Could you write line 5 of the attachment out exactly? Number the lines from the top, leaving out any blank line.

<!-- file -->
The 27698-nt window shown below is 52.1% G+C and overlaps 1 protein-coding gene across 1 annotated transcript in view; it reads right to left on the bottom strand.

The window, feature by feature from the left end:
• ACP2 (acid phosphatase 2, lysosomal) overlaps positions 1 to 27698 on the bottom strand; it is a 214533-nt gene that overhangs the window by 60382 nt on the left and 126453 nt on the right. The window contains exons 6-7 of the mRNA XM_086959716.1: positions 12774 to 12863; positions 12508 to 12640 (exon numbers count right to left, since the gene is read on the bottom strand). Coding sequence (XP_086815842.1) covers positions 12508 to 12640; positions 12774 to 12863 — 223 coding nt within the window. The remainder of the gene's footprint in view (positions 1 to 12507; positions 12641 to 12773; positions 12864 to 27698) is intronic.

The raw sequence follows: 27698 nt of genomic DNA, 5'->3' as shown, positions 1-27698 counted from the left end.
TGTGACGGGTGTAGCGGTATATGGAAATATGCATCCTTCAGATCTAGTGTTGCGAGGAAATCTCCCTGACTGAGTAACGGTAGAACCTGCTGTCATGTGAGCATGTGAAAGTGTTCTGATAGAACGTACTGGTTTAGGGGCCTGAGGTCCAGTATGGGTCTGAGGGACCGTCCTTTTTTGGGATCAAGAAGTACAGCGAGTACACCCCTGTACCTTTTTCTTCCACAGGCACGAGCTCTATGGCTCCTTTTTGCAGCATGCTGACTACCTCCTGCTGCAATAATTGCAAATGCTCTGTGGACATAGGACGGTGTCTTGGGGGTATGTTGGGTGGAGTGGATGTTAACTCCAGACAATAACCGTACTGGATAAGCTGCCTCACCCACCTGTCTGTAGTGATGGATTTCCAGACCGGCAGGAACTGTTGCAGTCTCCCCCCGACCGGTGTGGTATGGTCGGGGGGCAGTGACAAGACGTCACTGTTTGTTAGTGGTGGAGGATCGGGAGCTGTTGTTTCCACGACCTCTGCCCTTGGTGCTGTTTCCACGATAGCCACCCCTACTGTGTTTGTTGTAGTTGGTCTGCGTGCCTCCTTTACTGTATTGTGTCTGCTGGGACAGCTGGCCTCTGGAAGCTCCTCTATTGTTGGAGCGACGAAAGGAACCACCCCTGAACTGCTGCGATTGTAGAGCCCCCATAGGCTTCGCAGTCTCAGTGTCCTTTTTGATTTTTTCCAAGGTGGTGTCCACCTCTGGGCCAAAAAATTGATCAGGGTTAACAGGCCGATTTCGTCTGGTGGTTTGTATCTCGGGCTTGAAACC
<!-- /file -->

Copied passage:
TGTGACGGGTGTAGCGGTATATGGAAATATGCATCCTTCAGATCTAGTGTTGCGAGGAAATCTCCCTGACTGAGTAACGGTAGAACCTGCTGTCATGTGAGCATGTGAAAGTGTTCTGATAGAACGTACTGGTTTAGGGGCCTGAGGTCCAGTATGGGTCTGAGGGACCGTCCTTTTTTGGGATCAAGAAGTACAGCGAGTACACCCCTGTACCTTTTTCTTCCACAGGCACGAGCTCTATGGCTCCTTTTTGCAGCATGCTGACTACCTCCTGCTGCAATAATTGCAAATGCTCTGTGGACATAGGACGGTGTCTTGGGGGTATGTTGGGTGGAGTGGATGTTAACTCCAGACAATAACCGTACTGGATAAGCTGCCTCACCCACCTGTCTGTAGTGATGGATTTCCAGACCGGCAGGAACTGTTGCAGTCTCCCCCCGACCGGTGTGGTATGGTCGGGGGGCAGTGACAAGACGTCACTGTTTGTTAGTGGTGGAGGATCGGGAGCTGTTGTTTCCACGACCTCTGCCCTTGGTGCTGTTTCCACGATAGCCACCCCTACTGTGTTTGTTGTAGTTGGTCTGCGTGCCTCCTTTACTGTATTGTGTCTGCTGGGACAGCTGGCCTCTGGAAGCTCCTCTATTGTTGGAGCGACGAAAGGAACCACCCCTGAACTGCTGCGATTGTAGAGCCCCCATAGGCTTCGCAGTCTCAGTGTCCTTTTTGATTTTTTCCAAGGTGGTGTCCACCTCTGGGCCAAAAAATTGATCAGGGTTAACAGGCCGATTTCGTCTGGTGGTTTGTATCTCGGGCTTGAAACC